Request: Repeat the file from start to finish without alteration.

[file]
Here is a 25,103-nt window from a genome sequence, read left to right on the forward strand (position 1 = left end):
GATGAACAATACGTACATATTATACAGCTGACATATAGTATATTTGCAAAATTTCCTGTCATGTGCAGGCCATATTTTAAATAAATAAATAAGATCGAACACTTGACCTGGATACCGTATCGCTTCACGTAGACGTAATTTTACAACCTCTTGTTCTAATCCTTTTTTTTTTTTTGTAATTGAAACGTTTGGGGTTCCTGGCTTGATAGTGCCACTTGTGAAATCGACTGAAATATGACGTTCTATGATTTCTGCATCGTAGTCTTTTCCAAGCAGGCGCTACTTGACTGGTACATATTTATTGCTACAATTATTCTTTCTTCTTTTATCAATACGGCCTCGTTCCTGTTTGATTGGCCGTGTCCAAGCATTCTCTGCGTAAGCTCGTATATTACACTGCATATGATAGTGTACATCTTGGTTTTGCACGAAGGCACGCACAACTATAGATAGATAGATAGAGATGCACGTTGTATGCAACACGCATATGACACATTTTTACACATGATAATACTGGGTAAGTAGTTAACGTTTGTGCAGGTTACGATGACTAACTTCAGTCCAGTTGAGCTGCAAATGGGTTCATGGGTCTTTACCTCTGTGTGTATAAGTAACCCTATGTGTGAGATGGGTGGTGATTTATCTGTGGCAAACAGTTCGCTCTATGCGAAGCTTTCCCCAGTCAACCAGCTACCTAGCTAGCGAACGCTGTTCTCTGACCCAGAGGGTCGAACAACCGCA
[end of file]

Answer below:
Here is a 25,103-nt window from a genome sequence, read left to right on the forward strand (position 1 = left end):
GATGAACAATACGTACATATTATACAGCTGACATATAGTATATTTGCAAAATTTCCTGTCATGTGCAGGCCATATTTTAAATAAATAAATAAGATCGAACACTTGACCTGGATACCGTATCGCTTCACGTAGACGTAATTTTACAACCTCTTGTTCTAATCCTTTTTTTTTTTTTGTAATTGAAACGTTTGGGGTTCCTGGCTTGATAGTGCCACTTGTGAAATCGACTGAAATATGACGTTCTATGATTTCTGCATCGTAGTCTTTTCCAAGCAGGCGCTACTTGACTGGTACATATTTATTGCTACAATTATTCTTTCTTCTTTTATCAATACGGCCTCGTTCCTGTTTGATTGGCCGTGTCCAAGCATTCTCTGCGTAAGCTCGTATATTACACTGCATATGATAGTGTACATCTTGGTTTTGCACGAAGGCACGCACAACTATAGATAGATAGATAGAGATGCACGTTGTATGCAACACGCATATGACACATTTTTACACATGATAATACTGGGTAAGTAGTTAACGTTTGTGCAGGTTACGATGACTAACTTCAGTCCAGTTGAGCTGCAAATGGGTTCATGGGTCTTTACCTCTGTGTGTATAAGTAACCCTATGTGTGAGATGGGTGGTGATTTATCTGTGGCAAACAGTTCGCTCTATGCGAAGCTTTCCCCAGTCAACCAGCTACCTAGCTAGCGAACGCTGTTCTCTGACCCAGAGGGTCGAACAACCGCA